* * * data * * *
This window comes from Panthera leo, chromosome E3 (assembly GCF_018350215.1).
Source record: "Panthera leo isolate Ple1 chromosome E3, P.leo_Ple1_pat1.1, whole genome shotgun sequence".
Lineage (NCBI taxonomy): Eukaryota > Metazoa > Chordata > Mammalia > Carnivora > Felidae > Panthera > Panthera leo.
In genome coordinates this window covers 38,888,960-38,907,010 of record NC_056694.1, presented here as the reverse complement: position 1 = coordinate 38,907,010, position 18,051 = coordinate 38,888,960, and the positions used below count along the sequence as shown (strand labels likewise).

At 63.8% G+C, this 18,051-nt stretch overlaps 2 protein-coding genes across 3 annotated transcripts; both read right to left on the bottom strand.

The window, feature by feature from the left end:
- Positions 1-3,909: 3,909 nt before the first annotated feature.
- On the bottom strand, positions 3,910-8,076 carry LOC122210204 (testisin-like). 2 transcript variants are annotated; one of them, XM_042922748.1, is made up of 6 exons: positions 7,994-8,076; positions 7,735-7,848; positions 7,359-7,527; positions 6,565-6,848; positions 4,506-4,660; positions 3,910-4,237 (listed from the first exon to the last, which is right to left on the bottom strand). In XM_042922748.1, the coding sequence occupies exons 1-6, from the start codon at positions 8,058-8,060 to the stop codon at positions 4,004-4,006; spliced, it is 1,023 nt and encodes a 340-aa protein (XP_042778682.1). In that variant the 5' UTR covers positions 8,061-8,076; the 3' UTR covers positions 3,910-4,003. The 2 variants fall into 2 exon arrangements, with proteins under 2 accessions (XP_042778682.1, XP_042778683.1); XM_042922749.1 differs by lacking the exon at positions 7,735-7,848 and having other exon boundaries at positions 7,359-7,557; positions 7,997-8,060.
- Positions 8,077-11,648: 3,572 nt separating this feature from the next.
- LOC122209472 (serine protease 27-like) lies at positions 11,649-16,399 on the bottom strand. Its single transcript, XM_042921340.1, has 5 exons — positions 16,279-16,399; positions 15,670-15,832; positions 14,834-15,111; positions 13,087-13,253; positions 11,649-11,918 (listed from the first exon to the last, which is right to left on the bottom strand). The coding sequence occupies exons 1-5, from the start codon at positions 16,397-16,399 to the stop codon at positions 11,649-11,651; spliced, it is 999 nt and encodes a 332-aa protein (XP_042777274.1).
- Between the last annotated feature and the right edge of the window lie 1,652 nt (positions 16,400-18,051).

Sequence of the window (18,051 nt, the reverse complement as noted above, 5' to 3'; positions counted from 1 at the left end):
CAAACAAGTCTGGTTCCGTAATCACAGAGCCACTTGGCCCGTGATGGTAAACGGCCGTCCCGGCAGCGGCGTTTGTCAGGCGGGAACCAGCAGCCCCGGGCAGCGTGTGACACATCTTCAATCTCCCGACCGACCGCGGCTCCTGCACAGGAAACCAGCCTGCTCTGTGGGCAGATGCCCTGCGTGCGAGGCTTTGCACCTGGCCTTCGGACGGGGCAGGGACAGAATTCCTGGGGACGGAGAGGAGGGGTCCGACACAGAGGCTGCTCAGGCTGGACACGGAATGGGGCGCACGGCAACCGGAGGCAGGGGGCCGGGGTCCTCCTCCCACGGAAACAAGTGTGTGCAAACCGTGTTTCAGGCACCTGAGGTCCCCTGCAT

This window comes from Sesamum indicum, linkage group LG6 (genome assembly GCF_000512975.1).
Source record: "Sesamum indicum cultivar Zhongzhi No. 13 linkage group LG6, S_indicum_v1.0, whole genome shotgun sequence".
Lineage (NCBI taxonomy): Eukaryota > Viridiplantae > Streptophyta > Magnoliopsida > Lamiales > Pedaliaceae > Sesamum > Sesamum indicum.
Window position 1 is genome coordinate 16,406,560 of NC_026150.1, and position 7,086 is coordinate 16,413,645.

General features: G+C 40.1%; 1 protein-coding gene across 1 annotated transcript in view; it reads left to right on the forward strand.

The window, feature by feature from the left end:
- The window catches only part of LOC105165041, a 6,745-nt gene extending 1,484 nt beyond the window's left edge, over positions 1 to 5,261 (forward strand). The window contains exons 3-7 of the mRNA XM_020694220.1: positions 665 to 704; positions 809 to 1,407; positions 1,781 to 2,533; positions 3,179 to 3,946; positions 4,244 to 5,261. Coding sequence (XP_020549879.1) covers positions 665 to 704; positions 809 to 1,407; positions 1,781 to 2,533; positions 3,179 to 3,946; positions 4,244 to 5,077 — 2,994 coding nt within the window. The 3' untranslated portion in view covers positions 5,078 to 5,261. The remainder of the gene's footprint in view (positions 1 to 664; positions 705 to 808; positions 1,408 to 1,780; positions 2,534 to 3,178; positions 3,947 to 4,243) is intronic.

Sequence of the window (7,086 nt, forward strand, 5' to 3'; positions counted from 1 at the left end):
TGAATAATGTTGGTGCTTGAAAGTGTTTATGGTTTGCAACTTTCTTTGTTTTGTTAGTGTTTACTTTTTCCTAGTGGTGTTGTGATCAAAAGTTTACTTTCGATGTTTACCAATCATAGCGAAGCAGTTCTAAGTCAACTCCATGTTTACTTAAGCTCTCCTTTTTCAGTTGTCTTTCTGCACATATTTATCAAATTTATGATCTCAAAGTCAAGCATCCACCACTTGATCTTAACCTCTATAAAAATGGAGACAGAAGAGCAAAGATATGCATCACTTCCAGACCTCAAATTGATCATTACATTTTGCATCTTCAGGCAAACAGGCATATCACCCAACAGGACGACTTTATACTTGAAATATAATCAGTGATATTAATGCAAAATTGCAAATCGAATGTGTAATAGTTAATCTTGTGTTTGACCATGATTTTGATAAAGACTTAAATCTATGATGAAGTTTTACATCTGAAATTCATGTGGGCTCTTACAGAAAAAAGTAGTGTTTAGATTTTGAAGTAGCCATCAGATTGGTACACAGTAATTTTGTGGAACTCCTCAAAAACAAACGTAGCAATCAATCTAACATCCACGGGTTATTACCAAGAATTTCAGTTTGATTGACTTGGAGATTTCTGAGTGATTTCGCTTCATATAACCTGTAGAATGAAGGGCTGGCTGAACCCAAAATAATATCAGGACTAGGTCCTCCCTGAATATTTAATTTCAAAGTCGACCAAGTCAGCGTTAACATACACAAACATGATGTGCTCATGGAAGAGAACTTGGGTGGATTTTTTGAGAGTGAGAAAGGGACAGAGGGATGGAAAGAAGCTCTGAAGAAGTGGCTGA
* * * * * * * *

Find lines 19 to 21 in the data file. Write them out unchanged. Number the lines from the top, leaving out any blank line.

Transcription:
The window, feature by feature from the left end:
- The window catches only part of LOC105165041, a 6,745-nt gene extending 1,484 nt beyond the window's left edge, over positions 1 to 5,261 (forward strand). The window contains exons 3-7 of the mRNA XM_020694220.1: positions 665 to 704; positions 809 to 1,407; positions 1,781 to 2,533; positions 3,179 to 3,946; positions 4,244 to 5,261. Coding sequence (XP_020549879.1) covers positions 665 to 704; positions 809 to 1,407; positions 1,781 to 2,533; positions 3,179 to 3,946; positions 4,244 to 5,077 — 2,994 coding nt within the window. The 3' untranslated portion in view covers positions 5,078 to 5,261. The remainder of the gene's footprint in view (positions 1 to 664; positions 705 to 808; positions 1,408 to 1,780; positions 2,534 to 3,178; positions 3,947 to 4,243) is intronic.

Sequence of the window (7,086 nt, forward strand, 5' to 3'; positions counted from 1 at the left end):